Death Rattle (1995) #1-5 edited by Chris Couch and others
Now, I know nothing about no publishing comics, but launching a 32 page black and white anthology in 1995? … wha…? It seems like the least commercially viable thing you could possibly do, doesn’t it? On the other hand, Xenozoic Tales started in the previous Death Rattle incarnation, so perhaps lightning would strike again, and using the anthology as a loss leader talent scouting operation would work again.
It’s worth an attempt?
On the other other hand, perhaps they just really wanted to do it, and there were no commercial considerations. (Although I think by this time, all the Kevin Eastman money was gone.)
But it makes commercial sense to start off the first issue with a story by Mark Schulz (i.e., Mr. Xenozoic Tales). But it’s only written by him, and the artwork is by Roger Petersen. He does nice inking, but the figures are really awkward.
The story isn’t exactly an EC ironic ending one. It’s more of a “huh?” ending. But it’s fine.
Tim Eldred does a quite spooky little story.
Brian Biggs is not somebody you’d expect to find in a horror anthology. His Frederick & Eloise was great, and this confirms that his thing isn’t really horror. And, as you can see, it’s “to be continued” (in the next issue), and basically one third of the things here are like that. It makes sense not to let any one story overpower a 32 page anthology, but it doesn’t make for satisfying reading, either, which is why 32 page anthologies are so tricky to get right.
This thing, by Zane Campbell, runs for several issues, and it’s all like this, except that we get more and more and more text, and it doesn’t make much sense. (And the artwork devolves from here, really.)
Mark A. Nelson’s twist story isn’t really much of a story, but it looks great.
So: That’s the first issue. Is this a winner? Well… it does satisfy many of the cravings a typical EC comics horror anthology fan has, and it has some nice surprises, too. So… er… Thumbs up?
But as with Death Rattle vol 2, they front-loaded the series with more compelling things, and the rest of the series feels way more random. But actually the best thing in the series is this insane thing from Simon Morse. It’s not scary, but it’s really funny. And totally off the wall.
But the issue is more “let’s find stuff to fill the pages”, or as here, “let’s put in something to boost sales”: A three page preview of the next Crow series. The artwork by Alex Maleev is great, but the preview doesn’t really … convey much beyond Alex Maleev being good.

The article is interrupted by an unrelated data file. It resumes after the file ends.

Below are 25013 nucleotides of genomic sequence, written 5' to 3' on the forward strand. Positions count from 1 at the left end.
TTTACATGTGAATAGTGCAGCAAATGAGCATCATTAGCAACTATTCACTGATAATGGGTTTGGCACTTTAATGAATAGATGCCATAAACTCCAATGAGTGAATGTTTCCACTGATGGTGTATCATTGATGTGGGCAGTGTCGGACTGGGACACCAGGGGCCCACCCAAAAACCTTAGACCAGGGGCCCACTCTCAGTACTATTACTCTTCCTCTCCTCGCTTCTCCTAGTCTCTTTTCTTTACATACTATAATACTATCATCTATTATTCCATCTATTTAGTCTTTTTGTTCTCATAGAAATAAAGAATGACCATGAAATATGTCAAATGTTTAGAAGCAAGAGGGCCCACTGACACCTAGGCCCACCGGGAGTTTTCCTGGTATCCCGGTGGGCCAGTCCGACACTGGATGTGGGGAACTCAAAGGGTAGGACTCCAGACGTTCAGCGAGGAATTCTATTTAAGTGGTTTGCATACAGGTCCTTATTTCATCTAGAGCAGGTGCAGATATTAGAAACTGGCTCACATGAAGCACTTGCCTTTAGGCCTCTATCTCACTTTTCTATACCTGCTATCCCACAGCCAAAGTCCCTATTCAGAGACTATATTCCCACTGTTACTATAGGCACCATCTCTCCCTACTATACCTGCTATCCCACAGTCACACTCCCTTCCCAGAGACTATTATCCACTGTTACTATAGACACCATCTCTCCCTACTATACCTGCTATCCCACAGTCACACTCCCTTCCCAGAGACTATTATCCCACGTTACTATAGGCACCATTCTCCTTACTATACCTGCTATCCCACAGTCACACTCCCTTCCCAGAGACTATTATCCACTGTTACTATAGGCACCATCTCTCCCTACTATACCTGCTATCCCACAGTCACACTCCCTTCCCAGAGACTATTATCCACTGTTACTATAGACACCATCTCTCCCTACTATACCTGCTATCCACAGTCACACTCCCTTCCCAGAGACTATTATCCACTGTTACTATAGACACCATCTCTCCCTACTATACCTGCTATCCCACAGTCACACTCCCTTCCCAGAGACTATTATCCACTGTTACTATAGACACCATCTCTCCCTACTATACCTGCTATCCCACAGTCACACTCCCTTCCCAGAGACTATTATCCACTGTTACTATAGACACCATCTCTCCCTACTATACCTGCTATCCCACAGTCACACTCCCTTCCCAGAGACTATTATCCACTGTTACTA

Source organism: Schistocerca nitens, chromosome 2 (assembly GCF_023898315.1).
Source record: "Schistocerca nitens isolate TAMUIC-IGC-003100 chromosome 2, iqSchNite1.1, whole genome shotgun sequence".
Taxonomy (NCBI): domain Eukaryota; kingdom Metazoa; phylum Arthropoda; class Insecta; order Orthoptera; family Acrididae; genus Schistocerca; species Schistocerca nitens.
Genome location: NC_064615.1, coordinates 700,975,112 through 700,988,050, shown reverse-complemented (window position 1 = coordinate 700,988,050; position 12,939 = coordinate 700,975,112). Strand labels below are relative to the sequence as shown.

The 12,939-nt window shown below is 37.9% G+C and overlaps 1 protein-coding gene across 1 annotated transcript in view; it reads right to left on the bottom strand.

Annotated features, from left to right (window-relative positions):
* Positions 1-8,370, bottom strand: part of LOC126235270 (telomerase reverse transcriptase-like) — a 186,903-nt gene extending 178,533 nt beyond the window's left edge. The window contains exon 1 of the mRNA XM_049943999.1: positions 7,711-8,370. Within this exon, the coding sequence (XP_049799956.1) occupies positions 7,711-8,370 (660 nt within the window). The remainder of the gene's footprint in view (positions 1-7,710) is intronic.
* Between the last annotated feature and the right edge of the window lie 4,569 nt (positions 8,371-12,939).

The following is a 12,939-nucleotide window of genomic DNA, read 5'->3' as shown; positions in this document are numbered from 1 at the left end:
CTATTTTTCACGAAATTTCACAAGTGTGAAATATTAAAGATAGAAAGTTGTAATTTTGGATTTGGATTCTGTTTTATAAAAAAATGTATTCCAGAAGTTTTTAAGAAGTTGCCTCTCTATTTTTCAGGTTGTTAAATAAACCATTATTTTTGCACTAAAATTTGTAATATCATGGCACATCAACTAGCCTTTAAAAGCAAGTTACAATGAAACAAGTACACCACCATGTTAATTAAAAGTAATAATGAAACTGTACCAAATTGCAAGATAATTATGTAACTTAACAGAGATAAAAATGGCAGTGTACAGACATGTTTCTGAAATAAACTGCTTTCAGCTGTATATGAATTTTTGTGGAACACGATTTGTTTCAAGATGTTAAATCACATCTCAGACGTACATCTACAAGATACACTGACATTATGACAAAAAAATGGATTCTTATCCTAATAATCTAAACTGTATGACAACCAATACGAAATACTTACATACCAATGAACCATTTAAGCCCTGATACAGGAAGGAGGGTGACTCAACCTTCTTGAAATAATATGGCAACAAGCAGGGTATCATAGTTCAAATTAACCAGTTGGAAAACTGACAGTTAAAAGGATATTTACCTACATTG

Tony Millionaire’s thing is very funny.
Some of these pieces, like this one by Remy Bastien and Bachan, are quite interesting to look at, but don’t really make for satisfying reading.
So we get more random illustrations from Bachan: I’m guessing these were just blind submissions Kitchen Sink was getting?
So we get more “let’s get Crow collectors” stuff in. O’Barr explains that he had to remove several sequences from the Caliber series, because he didn’t know that “a comic book had to be a multiple of twelve”. Which is wrong; they had to be a multiple of 16 (or 8 at some printers, but from what I understand, it could sometimes be more expensive to print a 24 page book than a 32 page book).
I was expecting to get some of these sequences, but instead:
Just a bunch of random illustrations and sketches.
This is a really sloppy anthology.
Doug Potter expresses his love for the military.
Just kidding! I love how this is drenched in pure hatred and disdain, and even the O. Henry ending is pretty surprising. (I mean, it was clear that it was going to end with … something like that, but it was still an original twist.)
Matt Howarth does a sci fi/horror two-parter, and while I really enjoy the artwork, the story didn’t really… er… have much of a story.
Ooh! For the fifth issue, it seemed like they were saying “well, nobody’s buying this anyway, so we might as well just put some good stuff in”, so we get this wonderfully illustrated story from Thomas Ott. With a twist ending! It’s very depressing, and I like that.
And… whaa? But in a good way. By Matthew Coyle/Peter Lamb.
I must admit to not actually being able to make heads or tails of the Tom Sutton thing, and the second instalment ends with a “next”, which never happened.
But further issues were apparently planned.
They even have an ad for Death Rattle #6. But I’m guessing it was cancelled due to low sales.
I’m unable to find any reviews of this, but here’s a news item from 1997 about Kitchen’s shutdown:
This is the one hundred and ninety-second post in the Entire Kitchen Sink blog series.